It turns out that giving will rise by substantially more than this amount. An analysis by the Beacon Hill Institute earlier this year found that, with the deduction, donations to non-profit organizations will rise by $1.43 billion over the next five years, while state revenues will fall by $1.02 billion. [2] This is based on our determination that charitable giving rises by 1.12% for every 1% decrease in the “tax price” of giving.

In the process, Massachusetts would rise from ranking 39th in terms of its Generosity Rate to ranking between 14th (putting it in the top third) and 30th (putting it in the middle third). We reach this conclusion as follows: If the net cost of giving falls by 6% and if, as we have found, the “elasticity” of giving with respect to tax price is 1.12, then Massachusetts' Generosity Rate will rise by 2.42 percentage points, pushing its Generosity Rate from 37.2 to 39.62, just above New Jersey, and thus into the middle third.

Another line of reasoning suggests that Massachusetts would rise far higher, into the top third. This argument is based on the greater generosity exhibited by states with income taxes and charitable deductions. Divide the 50 states into three groups: those with no income tax (e.g. New Hampshire), those with an income tax and state charitable deductions (e.g. New York), and those with an income tax and no state-level charitable deductions (this category includes Massachusetts). See Table 2. The Generosity Rate is 8.8 percentage points higher (= 45.4%-36.6%) in states with an income tax and deductibility than in states with an income tax and no deductibility. If Massachusetts were to allow state-level charitable deductions, it is plausible that its Generosity Rate would rise by 8.8 percentage points, or from 37.2% to 46.0%, catapulting it from 39th to 14th in the state rankings.

Table 1 Generosity Rate
Generosity Rate (%)a Ranking Itemized deductions as % of AGI
Utah 100.0 1 4.63
Alabama 53.7 2 2.49
Georgia 53.6 3 2.48
Maryland 53.0 4 2.45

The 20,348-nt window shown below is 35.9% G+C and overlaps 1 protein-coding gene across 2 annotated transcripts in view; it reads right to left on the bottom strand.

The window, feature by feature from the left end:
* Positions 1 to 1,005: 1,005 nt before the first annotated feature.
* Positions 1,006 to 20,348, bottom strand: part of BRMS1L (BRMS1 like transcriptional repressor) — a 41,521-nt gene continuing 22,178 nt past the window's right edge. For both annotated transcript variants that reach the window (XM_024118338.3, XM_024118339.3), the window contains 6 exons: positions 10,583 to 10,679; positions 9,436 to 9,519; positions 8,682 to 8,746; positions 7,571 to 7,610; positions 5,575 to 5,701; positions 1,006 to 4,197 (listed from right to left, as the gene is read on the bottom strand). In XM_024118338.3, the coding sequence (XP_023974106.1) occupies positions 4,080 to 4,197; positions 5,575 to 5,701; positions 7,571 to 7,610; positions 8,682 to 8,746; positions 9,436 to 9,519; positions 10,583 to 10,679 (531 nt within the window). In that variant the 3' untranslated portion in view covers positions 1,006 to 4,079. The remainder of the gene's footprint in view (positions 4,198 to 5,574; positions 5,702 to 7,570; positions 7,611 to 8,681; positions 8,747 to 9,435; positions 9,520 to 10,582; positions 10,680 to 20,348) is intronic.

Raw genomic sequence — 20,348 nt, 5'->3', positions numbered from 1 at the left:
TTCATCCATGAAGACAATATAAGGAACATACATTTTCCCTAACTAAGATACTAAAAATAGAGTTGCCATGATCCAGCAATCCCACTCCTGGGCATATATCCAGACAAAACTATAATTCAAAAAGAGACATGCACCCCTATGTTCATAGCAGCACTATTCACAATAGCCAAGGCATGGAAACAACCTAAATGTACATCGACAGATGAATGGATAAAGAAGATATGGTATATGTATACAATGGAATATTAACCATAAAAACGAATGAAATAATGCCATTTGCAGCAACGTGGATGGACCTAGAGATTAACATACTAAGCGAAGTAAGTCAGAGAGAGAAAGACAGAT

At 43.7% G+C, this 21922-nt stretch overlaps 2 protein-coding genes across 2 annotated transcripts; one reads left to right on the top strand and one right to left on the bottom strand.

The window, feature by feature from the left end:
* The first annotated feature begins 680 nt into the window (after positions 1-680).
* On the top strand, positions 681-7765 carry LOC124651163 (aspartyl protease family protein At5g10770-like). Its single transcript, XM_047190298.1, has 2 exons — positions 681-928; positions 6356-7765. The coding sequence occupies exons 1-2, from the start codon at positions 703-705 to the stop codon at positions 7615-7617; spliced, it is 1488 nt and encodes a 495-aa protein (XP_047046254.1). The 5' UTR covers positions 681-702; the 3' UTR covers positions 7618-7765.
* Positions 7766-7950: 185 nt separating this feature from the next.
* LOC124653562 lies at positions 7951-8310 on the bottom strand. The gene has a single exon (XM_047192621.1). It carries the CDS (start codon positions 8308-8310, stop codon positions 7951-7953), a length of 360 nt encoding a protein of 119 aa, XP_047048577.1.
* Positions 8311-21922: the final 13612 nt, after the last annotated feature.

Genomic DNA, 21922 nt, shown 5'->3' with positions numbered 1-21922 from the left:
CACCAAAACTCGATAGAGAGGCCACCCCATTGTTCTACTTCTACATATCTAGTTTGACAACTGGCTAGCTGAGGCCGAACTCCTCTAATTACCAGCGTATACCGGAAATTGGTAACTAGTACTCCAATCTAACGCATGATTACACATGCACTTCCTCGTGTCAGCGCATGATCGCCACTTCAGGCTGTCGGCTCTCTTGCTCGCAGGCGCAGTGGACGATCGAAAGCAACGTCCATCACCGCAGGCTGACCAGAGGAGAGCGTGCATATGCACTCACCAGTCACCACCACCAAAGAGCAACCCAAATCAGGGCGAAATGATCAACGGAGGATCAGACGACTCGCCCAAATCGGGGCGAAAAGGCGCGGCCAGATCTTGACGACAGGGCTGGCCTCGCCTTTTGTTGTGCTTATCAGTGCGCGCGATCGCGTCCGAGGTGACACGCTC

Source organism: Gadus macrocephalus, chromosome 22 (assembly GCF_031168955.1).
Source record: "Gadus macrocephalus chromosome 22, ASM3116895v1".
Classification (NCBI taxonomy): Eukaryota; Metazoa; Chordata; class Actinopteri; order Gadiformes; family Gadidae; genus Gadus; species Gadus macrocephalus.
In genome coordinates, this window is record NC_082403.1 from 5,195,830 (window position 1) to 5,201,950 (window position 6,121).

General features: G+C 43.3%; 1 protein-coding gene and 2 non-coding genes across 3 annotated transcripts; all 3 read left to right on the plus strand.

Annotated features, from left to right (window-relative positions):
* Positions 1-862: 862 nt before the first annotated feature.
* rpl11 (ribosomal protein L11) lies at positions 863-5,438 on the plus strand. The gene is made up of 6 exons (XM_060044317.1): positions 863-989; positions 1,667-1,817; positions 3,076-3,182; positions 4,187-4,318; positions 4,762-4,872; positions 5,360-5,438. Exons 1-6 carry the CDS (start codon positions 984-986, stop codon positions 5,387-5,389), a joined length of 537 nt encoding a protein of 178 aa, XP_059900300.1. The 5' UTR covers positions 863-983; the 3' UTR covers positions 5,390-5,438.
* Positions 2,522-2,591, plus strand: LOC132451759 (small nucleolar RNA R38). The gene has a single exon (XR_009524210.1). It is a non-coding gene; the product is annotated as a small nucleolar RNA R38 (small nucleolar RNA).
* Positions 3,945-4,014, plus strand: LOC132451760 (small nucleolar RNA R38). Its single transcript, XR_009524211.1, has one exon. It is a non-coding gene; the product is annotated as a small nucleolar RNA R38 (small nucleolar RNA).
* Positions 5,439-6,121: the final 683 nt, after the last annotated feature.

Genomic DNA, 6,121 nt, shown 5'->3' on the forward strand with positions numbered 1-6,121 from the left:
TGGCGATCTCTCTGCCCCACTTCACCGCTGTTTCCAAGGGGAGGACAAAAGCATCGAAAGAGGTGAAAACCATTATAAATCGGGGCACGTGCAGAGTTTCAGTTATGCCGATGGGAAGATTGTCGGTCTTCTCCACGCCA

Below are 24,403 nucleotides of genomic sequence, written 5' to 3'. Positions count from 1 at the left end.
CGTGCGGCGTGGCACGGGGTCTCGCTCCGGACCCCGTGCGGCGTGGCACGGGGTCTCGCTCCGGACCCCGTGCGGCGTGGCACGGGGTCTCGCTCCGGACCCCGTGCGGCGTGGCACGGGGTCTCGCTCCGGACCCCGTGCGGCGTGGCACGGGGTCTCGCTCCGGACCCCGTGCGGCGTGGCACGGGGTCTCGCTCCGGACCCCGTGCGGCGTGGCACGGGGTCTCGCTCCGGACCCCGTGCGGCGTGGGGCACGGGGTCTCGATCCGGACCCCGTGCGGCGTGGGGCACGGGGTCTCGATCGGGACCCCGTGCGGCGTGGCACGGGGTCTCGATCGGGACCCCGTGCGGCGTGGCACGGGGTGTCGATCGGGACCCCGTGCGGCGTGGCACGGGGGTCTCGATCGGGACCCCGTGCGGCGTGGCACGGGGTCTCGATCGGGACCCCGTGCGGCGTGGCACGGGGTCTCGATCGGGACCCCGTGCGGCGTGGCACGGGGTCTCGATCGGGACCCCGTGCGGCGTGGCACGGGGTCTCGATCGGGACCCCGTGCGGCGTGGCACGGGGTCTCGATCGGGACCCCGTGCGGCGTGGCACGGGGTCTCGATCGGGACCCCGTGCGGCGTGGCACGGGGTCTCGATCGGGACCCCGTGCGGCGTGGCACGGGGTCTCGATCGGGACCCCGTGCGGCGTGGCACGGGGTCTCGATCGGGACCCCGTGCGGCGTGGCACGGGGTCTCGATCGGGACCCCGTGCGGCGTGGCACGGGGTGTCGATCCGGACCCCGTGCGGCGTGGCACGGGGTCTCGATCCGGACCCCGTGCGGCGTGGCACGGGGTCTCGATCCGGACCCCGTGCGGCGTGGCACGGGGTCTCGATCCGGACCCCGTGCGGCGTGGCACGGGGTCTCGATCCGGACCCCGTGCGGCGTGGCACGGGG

South Carolina 52.9 5 2.45
Wyoming 52.4 6 2.42
New York 51.8 7 2.40
Idaho 51.8 8 2.40
Oklahoma 51.5 9 2.38
North Carolina 50.7 10 2.35
Arkansas 50.6 11 2.34
Nebraska 47.4 12 2.19
Mississippi 47.1 13 2.18
Minnesota 45.8 14 2.12
Delaware 45.7 15 2.12
California 45.2 16 2.09
Oregon 44.8 17 2.07
Virginia 44.7 18 2.07
Tennessee 44.5 19 2.06
Kansas 43.3 20 2.00
Colorado 42.6 21 1.97
Arizona 42.6 22 1.97
Michigan 42.1 23 1.95
Florida 42.0 24 1.94
Nevada 40.9 25 1.89
Missouri 40.9 26 1.89
Wisconsin 40.2 27 1.86
Kentucky 39.8 28 1.84
Montana 39.8 29 1.84
New Jersey 39.6 30 1.83
Illinois 39.2 31 1.81
Washington 38.8 32 1.79
Hawaii 38.8 33 1.79
Indiana 38.6 34 1.78
Iowa 38.5 35 1.78
Connecticut 38.0 36 1.76
Pennsylvania 37.6 37 1.74
Texas 37.4 38 1.73
Massachusetts 37.2 39 1.72
Ohio 36.8 40 1.70
New Mexico 35.4 41 1.64
South Dakota 35.0 42 1.62
Louisiana 34.6 43 1.60
Rhode Island 33.8 44 1.56
Vermont 33.3 45 1.54
Maine 31.5 46 1.46
Alaska 31.4 47 1.45
North Dakota 30.4 48 1.41
New Hampshire 29.7 49 1.37
West Virginia 25.7 50 1.19

US overall

43.1   2.00

aComputed by dividing “itemized deductions as % of AGI” by 4.63.

Table 2

Generosity Rate for states that do, and do not, allow charitable contributions to be deducted

Does state have an income tax? Are charitable contributions deductible at the state level? Generosity rate (%) Number of states States



Yes No 36.6 8 CT,IL,IN,MA,NJ,OH,PA,WV
No not applicable 39.1 9 AK,FL,NV,NH,SD,TN,TX,WA,WY
Massachusetts No 37.2 1  
US overall   43.1 50  


[1]Catalogue for Philanthropy, "Generosity Index" as prepared by the National Center for Charitable Statistics at the Urban Institute.

[2] "Charitable Tax Deduction Would Increase Bay State Giving Substantially," BHI Faxsheet, Beacon Hill Institute, April 5, 2000.

posted on November 1, 2000
revised on
04-Jun-2014 1:19 PM